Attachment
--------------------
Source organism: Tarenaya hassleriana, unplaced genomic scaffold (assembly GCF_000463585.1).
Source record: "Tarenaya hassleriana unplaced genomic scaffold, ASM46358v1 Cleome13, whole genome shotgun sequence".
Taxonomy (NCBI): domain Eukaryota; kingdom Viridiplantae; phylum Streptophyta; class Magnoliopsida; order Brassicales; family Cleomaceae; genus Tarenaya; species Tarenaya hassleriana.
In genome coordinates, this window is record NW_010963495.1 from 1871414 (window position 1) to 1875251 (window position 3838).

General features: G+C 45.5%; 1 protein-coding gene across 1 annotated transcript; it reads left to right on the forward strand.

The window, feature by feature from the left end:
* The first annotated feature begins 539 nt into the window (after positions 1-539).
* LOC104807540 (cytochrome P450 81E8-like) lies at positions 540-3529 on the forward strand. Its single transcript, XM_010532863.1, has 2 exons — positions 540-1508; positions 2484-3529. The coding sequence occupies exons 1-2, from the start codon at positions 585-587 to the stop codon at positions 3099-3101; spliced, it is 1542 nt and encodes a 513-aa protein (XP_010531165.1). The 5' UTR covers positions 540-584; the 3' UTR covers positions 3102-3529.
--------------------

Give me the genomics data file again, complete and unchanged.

Source organism: Tarenaya hassleriana, unplaced genomic scaffold (assembly GCF_000463585.1).
Source record: "Tarenaya hassleriana unplaced genomic scaffold, ASM46358v1 Cleome13, whole genome shotgun sequence".
Taxonomy (NCBI): domain Eukaryota; kingdom Viridiplantae; phylum Streptophyta; class Magnoliopsida; order Brassicales; family Cleomaceae; genus Tarenaya; species Tarenaya hassleriana.
In genome coordinates, this window is record NW_010963495.1 from 1871414 (window position 1) to 1875251 (window position 3838).

General features: G+C 45.5%; 1 protein-coding gene across 1 annotated transcript; it reads left to right on the forward strand.

The window, feature by feature from the left end:
* The first annotated feature begins 539 nt into the window (after positions 1-539).
* LOC104807540 (cytochrome P450 81E8-like) lies at positions 540-3529 on the forward strand. Its single transcript, XM_010532863.1, has 2 exons — positions 540-1508; positions 2484-3529. The coding sequence occupies exons 1-2, from the start codon at positions 585-587 to the stop codon at positions 3099-3101; spliced, it is 1542 nt and encodes a 513-aa protein (XP_010531165.1). The 5' UTR covers positions 540-584; the 3' UTR covers positions 3102-3529.